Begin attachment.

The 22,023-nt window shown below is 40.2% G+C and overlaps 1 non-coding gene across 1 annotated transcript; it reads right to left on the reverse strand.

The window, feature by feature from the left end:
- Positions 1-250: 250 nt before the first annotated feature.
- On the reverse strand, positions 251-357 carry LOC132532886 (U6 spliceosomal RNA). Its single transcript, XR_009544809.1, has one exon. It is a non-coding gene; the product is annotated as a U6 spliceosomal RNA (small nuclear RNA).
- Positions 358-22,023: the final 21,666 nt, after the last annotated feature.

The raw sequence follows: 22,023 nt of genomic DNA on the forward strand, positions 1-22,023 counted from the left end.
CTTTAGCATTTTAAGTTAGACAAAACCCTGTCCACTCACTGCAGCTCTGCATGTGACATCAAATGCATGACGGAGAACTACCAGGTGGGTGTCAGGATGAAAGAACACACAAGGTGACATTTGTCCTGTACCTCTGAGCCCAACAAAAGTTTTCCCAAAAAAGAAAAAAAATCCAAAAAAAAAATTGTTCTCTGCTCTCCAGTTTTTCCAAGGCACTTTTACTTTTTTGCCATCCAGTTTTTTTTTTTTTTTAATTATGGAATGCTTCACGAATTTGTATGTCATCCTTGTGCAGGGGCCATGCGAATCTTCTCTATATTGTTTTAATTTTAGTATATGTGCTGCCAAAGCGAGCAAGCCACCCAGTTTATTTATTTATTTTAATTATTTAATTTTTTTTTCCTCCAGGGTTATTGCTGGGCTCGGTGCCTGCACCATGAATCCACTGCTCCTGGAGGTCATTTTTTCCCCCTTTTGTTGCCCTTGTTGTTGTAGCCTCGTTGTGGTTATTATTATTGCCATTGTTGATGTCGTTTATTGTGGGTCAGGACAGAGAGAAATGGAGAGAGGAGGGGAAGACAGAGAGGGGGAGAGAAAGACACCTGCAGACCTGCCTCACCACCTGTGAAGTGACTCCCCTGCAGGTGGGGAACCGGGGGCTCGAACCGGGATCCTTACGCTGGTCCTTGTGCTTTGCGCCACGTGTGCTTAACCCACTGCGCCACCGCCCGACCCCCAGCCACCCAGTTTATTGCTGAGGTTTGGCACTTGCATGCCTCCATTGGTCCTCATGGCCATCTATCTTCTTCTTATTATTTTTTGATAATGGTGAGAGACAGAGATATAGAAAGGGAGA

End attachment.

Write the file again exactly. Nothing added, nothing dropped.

The 22,023-nt window shown below is 40.2% G+C and overlaps 1 non-coding gene across 1 annotated transcript; it reads right to left on the reverse strand.

The window, feature by feature from the left end:
- Positions 1-250: 250 nt before the first annotated feature.
- On the reverse strand, positions 251-357 carry LOC132532886 (U6 spliceosomal RNA). Its single transcript, XR_009544809.1, has one exon. It is a non-coding gene; the product is annotated as a U6 spliceosomal RNA (small nuclear RNA).
- Positions 358-22,023: the final 21,666 nt, after the last annotated feature.

The raw sequence follows: 22,023 nt of genomic DNA on the forward strand, positions 1-22,023 counted from the left end.
CTTTAGCATTTTAAGTTAGACAAAACCCTGTCCACTCACTGCAGCTCTGCATGTGACATCAAATGCATGACGGAGAACTACCAGGTGGGTGTCAGGATGAAAGAACACACAAGGTGACATTTGTCCTGTACCTCTGAGCCCAACAAAAGTTTTCCCAAAAAAGAAAAAAAATCCAAAAAAAAAATTGTTCTCTGCTCTCCAGTTTTTCCAAGGCACTTTTACTTTTTTGCCATCCAGTTTTTTTTTTTTTTTAATTATGGAATGCTTCACGAATTTGTATGTCATCCTTGTGCAGGGGCCATGCGAATCTTCTCTATATTGTTTTAATTTTAGTATATGTGCTGCCAAAGCGAGCAAGCCACCCAGTTTATTTATTTATTTTAATTATTTAATTTTTTTTTCCTCCAGGGTTATTGCTGGGCTCGGTGCCTGCACCATGAATCCACTGCTCCTGGAGGTCATTTTTTCCCCCTTTTGTTGCCCTTGTTGTTGTAGCCTCGTTGTGGTTATTATTATTGCCATTGTTGATGTCGTTTATTGTGGGTCAGGACAGAGAGAAATGGAGAGAGGAGGGGAAGACAGAGAGGGGGAGAGAAAGACACCTGCAGACCTGCCTCACCACCTGTGAAGTGACTCCCCTGCAGGTGGGGAACCGGGGGCTCGAACCGGGATCCTTACGCTGGTCCTTGTGCTTTGCGCCACGTGTGCTTAACCCACTGCGCCACCGCCCGACCCCCAGCCACCCAGTTTATTGCTGAGGTTTGGCACTTGCATGCCTCCATTGGTCCTCATGGCCATCTATCTTCTTCTTATTATTTTTTGATAATGGTGAGAGACAGAGATATAGAAAGGGAGA